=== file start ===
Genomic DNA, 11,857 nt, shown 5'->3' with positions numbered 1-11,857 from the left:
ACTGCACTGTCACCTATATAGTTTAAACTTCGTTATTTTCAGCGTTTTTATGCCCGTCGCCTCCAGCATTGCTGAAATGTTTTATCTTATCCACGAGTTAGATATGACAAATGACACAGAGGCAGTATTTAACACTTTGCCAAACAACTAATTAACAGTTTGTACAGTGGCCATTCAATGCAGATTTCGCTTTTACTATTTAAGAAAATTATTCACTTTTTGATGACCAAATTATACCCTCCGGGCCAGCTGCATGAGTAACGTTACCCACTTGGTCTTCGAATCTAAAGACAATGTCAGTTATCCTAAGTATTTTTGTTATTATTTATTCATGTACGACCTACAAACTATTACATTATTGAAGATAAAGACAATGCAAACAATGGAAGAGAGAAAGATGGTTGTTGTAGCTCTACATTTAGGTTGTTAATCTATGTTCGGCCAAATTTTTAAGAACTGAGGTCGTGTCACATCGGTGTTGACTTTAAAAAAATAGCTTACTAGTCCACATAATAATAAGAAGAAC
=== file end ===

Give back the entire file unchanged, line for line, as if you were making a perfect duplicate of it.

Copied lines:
Genomic DNA, 11,857 nt, shown 5'->3' with positions numbered 1-11,857 from the left:
ACTGCACTGTCACCTATATAGTTTAAACTTCGTTATTTTCAGCGTTTTTATGCCCGTCGCCTCCAGCATTGCTGAAATGTTTTATCTTATCCACGAGTTAGATATGACAAATGACACAGAGGCAGTATTTAACACTTTGCCAAACAACTAATTAACAGTTTGTACAGTGGCCATTCAATGCAGATTTCGCTTTTACTATTTAAGAAAATTATTCACTTTTTGATGACCAAATTATACCCTCCGGGCCAGCTGCATGAGTAACGTTACCCACTTGGTCTTCGAATCTAAAGACAATGTCAGTTATCCTAAGTATTTTTGTTATTATTTATTCATGTACGACCTACAAACTATTACATTATTGAAGATAAAGACAATGCAAACAATGGAAGAGAGAAAGATGGTTGTTGTAGCTCTACATTTAGGTTGTTAATCTATGTTCGGCCAAATTTTTAAGAACTGAGGTCGTGTCACATCGGTGTTGACTTTAAAAAAATAGCTTACTAGTCCACATAATAATAAGAAGAAC